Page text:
I'm grateful for that alert I got on my phone when the tornado came through Fort Walton last week. I'm sure many others saw that alert and heeded its warning while others carried on what they were doing. Tornadoes happen on every continent (except Antarctica for some reason) but the majority happen in the American midwest from Texas to Ohio. It has something to do with the geography of warm southern waters and the cool jetstream leaving the Rockies, but we end with nearly 1200 tornadoes per year in the United States while Florida averages 66 a year.
My sister was living in Huntsville Alabama in 2011 when a terrible string of tornadoes came through. She and her four girls tell the story of how they huddled in the bathtub in a dark room for hours while the town was hit with four EF4 and three EF5 tornadoes, along with 32 smaller ones. Hundreds of lives were lost with entire neighborhoods destroyed, in all 62 tornadoes tracked across Alabama in an 18 hour period. Many lives were saved becasue of the warnings issued, allowing people to seek shelter, and directing recovery efforts to those hit the hardest.
For some amazing graphics and tons more information about this extraordinary event, check out this NOAA page devoted to it. The picture included above shows the tracks left by the storms, somehow managing to avoid my sisters house and making our family very grateful.
I'm not trying to downplay the tornado that came through our area this past week, any storm like this is dangerous and we are grateful the damage was minimal. The National Weather Service is sending a team to determine the tornado's strength, so no word yet on how it compares to past storms.
How do tornadoes form and what to watch for? It all starts with
Warm and Cool air
This spring weather has been a bit weird and tornadoes like weird. It stayed cool longer than normal and the first ingredient for tornadoes is warm moist air meeting cool dry air, and you'll remember we’ve had both lately. This air collides and causes horizontal rolling air. Combine this with a large thunderstorm and you get a Supercell.
This is what they are talking about with a Tornado Watch is issued. Now how is a watch different from a warning?
Watch vs Warning
A tornado watch is issued when conditions are suitable for a tornado to develop. They are usually issued hours in advance over a large area when a thunderstorm has characteristics of a supercell, ie air spinning inside it. Many storms this size produce lots of lightning, heavy rain and possibly hail. They aren't really sure yet what causes this spinning to turn vertical but when it does, little extensions of clouds emerge beneath the main storm. If they extend far enough to touch the ground, you get a tornado.
A tornado warning means a tornado has been spotted in your area. These alerts are issued minutes in advance over a small area. This is the alert we got on our phones and they aren't kidding, except maybe for that guy who told everyone in Hawaii nukes were on the way. Pranksters make bad weathermen.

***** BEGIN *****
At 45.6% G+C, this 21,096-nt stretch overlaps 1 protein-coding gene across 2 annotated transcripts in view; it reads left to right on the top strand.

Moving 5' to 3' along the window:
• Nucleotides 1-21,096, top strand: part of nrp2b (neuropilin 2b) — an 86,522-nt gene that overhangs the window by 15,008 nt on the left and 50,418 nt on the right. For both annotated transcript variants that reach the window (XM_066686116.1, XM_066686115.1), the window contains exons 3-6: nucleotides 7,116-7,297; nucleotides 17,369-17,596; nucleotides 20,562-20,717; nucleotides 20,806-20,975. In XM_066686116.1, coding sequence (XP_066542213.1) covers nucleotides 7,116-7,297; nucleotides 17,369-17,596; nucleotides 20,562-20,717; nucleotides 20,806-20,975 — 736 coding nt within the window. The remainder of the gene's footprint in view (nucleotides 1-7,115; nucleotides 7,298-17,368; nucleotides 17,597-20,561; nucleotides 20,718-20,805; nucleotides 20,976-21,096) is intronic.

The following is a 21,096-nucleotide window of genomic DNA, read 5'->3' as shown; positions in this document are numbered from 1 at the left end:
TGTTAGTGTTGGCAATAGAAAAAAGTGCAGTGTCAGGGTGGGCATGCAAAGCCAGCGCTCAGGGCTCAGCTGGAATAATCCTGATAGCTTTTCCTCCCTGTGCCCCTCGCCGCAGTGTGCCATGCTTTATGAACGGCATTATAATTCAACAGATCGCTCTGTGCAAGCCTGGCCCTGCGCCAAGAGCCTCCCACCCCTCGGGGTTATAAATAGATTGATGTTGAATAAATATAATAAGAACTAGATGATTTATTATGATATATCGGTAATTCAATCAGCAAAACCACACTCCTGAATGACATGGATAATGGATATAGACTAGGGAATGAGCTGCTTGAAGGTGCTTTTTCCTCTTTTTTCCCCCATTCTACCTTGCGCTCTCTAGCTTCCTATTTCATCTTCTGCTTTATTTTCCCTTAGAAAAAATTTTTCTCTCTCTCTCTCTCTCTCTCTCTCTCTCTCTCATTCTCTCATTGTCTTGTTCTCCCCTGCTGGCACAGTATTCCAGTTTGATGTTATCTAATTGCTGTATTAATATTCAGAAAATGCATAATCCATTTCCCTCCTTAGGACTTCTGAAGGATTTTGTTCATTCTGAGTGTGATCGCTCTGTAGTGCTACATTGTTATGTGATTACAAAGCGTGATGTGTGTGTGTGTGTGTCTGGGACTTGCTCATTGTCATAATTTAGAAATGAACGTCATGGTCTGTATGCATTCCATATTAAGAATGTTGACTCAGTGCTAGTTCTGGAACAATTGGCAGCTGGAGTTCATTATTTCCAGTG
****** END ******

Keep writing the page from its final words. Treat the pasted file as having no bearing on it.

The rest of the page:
Take a look back at the included photo of the storms in Alabama. See how neatly the stroms' paths fit into the boxes? Those boxes were the areas issued Warnings
What to do in a Tornado Watch
Stay alert and review the plan. If you dont have a plan, it's time to make a plan. A Watch means you have time and it's possible no storm will even develop. Watch for a Warning to be issued, and if it is it's time to put the plan into action. The plan can be simple but everyone in the home or business should be aware of it ahead of time. For more information about forming a plan, come by our office for a free Emergency Preparedness Guide.
Unless you have a bunker, the safest room in a house is usually in the center of the bottom floor with no windows. Most tornadoes are small and short lived with winds between 60-100 mph (EF0 or EF1). There was an EF3 in Pensacola in 2016 Many houses around here, especially on 30A, have storm rated windows up to 150 mph. The record longest tornado path was cut by the Tri-State tornado on March 18, 1925. It was on the ground for 3 hours and covered 219 miles in Illinois, Indiana, and Missouri. That of course is worst case scenario.
Peak season is April through June, the nationwide average path length is 5 miles and 165 yards wide. Around here they typically come in off the water (the way this one did), so the closer to the water you are the more likely you'll be to have a brush with a tornado at some point or another.
How well can they predict tornadoes now and how much warning do we actually have?
Ground based radar can't see them develop but satellites can, so we are making progress in efforts to predict and track storms. The reality is there will not be much warning and predicting tornadoes more than a few minutes before they happen is currently out of our reach. Make preparations now on where you will find shelter because a few minutes can make all the difference in the world.
The views expressed here are the opinion of the author and do not attempt to make any recommendation for insurance coverage. Eligibility is determined by the insurance carrier and not all applicants will qualify. Please contact your licensed insurance agent regarding your area's coverage and eligibility.